Avid Receives Warning Letter From NASDAQ, Needs To Fix Accounting


Avid Technology, Inc. (AVID), maker of Pro Tools and other professional media systems, has announced that the company received a letter from NASDAQ stating that the Company is no longer in compliance with NASDAQ rules, which require timely filing of periodic reports with the Securities and Exchange Commission (SEC). The letter could serve as a basis for the delisting of the Company’s stock from the NASDAQ Global Select Market.

The move is a result of Avid’s Feb 25th announcement that it was indefinitely delaying fourth quarter 2012 earnings release and investor conference call, to provide time for the Company to evaluate its accounting procedures. Avid says that its primary focus has been to determine whether certain Software Updates previously thought to be only bug fixes met the definition of post-contract customer support under U.S. Generally Accepted Accounting Principles. 

Avid says that it intends to submit a plan as to how it plans to regain compliance with NASDAQ’s listing requirements. The NASDAQ notice specifies that this plan has to be submitted by May 20, 2013. If the Staff accepts the Company’s plan, the Company expects to have up to 180 calendar days from the initial due date for the Form 10-K, or until September 16, 2013, to regain compliance.

While the announcement is the latest in a string of bad news for the company, Avid says it plans to continue to invest in its products; that it has no debt and ample cash to support it in these efforts; and that it is well positioned to support its customers’ ongoing success.

12 thoughts on “Avid Receives Warning Letter From NASDAQ, Needs To Fix Accounting

  1. Well there’s a surprise. Sell crap hardware at top dollar and in a short time you lose your business. Too many MBA’s in Avid and not enough MSc’s.

  2. first comes the warning letter from Nasdaq. then all those phone
    calls trying to collect. then the repo man… sooo annoying!

  3. Just my two cents–but Avid hasn’t been well positioned to support its customers for some time now. Pro Tools is great, but Avid’s business procedures have never made sense to me.

    1. Thanks to their nonsensical business procedures, I was able to pick up a pair of DSM-3 monitors new at $1000 the pair.

  4. Thanks to them, M-Audio is no longer in compliance with customer satisfaction rules. I’ve never seen a company’s service go down from that good to that bad.

  5. I agree with the M audio comment, at one point I had a Delta soundcard, Midisport interface and a keystation Pro 88 key keyboard. All gone bar the soundcard and that is going, due to poor customer support.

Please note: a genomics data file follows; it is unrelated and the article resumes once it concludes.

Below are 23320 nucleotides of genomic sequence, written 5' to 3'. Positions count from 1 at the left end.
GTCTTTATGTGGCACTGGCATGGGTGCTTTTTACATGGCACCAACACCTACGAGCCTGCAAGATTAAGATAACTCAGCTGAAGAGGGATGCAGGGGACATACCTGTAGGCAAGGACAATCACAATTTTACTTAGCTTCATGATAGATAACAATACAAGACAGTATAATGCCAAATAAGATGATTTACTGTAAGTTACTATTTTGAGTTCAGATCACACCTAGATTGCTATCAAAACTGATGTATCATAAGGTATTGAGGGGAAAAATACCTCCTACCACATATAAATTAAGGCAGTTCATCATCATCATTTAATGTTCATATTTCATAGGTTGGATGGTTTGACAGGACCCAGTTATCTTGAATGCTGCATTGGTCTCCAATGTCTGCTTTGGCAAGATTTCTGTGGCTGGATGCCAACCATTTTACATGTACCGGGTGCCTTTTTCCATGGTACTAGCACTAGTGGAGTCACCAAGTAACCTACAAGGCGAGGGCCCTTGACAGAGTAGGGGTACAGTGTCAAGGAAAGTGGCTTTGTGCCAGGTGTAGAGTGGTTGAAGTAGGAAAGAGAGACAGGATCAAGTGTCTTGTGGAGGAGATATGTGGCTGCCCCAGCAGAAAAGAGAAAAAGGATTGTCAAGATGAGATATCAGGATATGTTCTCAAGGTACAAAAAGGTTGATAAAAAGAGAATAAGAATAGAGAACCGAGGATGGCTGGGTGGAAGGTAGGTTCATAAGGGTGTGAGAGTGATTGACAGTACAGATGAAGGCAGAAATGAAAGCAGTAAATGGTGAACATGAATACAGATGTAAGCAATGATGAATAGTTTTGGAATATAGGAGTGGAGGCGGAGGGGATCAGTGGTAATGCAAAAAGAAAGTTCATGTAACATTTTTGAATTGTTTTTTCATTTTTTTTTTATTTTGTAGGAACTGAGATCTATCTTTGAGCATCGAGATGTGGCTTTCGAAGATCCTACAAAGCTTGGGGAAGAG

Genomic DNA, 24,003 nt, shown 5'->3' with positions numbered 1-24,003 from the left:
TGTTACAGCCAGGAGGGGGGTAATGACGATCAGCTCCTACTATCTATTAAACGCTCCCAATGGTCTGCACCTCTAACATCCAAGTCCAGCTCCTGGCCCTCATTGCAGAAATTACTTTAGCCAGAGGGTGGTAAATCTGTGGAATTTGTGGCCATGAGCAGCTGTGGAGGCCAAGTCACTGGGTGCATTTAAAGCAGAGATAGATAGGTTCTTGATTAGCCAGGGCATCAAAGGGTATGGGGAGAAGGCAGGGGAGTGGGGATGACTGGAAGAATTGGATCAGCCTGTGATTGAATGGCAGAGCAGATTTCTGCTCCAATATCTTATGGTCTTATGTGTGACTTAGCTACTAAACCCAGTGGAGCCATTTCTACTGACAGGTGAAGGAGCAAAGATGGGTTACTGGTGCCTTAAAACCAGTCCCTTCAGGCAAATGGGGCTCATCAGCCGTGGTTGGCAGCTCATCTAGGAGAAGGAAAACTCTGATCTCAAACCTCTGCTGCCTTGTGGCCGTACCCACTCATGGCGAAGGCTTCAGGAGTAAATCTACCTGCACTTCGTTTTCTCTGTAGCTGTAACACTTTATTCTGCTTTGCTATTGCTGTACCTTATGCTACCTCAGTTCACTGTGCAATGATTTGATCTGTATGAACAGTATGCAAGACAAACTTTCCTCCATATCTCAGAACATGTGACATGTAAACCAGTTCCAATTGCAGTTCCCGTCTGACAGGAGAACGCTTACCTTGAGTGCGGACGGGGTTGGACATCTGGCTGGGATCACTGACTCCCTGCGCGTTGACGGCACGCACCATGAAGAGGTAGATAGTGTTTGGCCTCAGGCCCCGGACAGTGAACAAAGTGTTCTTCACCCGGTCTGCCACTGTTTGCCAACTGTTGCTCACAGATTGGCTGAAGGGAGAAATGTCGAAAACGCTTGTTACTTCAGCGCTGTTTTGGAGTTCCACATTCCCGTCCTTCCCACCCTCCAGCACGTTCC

6. Brick enough five-figure systems over a long enough time and this is what happens. If 10 was 64bit they might have squeaked it out, but for an extremely long time they have cared only about share price and not about long-term customer satisfaction/ loyalty. They are no longer the only game in town.

  7. I got ProTools in 1998, and they haven’t supported me ever. Even under Digidesign, I had to pay $30 to talk to someone.

    In 2005, after my first two interfaces bit the dust, I bought an M-Audio 410 and tried a few other DAWs, but then Avid acquired M-Audio and I was sucked back into ProTools.

    Of course, I was forced to pay full price for another version of ProTools, and this one was buggy! Their hardware support was dismal, which I’m guessing is why they dropped M-Audio line, instead of fixing it.

    Now I’ve got 12 years of ProTools sessions to export (and the export options don’t work) one track at a time, in real time. Its going to take me about two years to get all this into Logic. Ughh!!!

  8. @Alien André

    Stories like this make my glad I never bought anything Digi/Avid (ok, except the Venom I got in December, but for $200, WTF). They always seemed more trouble than they were worth dealing with, between the terrible support stories, having to worry about whether it was ok to update anything on your computer, not to mention the $$$$. I jumped into Logic when Apple bought it and I think given the $200 App Store price, anyone would be silly not to buy it if they weren’t *really* happy with their current DAW.

  9. My experience w/ Avid (Digidiesign) goes back to ’97 from the retail side, worked for a firm that at that time was one a leading ProTools seller in North America for them. In ’99 I transitioned to being a customer of their highest end stuff (at that time MIX24 systems) and again spent a ton of money getting into the HD systems in 2002 – had decent customer service, but I was dealing with relationships that had good pull from Avid. I had friends that worked for M-Audio prior to the Avid buyout, and following the buyout (2004) all of M-Audio’s engineering support (drivers, etc) and customer support went to hell. During that same period Digidesign’s customer support got ugly. I had always been a Logic user in addition to ProTools, and phased out everything Digidiesign related that wasn’t necessary for my business. I keep a copy of PT around to open sessions brought in from other studios, but I couldn’t afford to drop $10k every time Avid decided to jerk the Keeping Up With The Jonses game. Every working studio I have to interface is still running Digi HD I/O’s, but guys are getting tired of the plug-in protocol changes. I’m curious as to what’s losing money for them – video or audio… My guess is that there’s definitely a business in ProTools, but it probably looks a lot niche-ier than Avid’s prepared to deal with.

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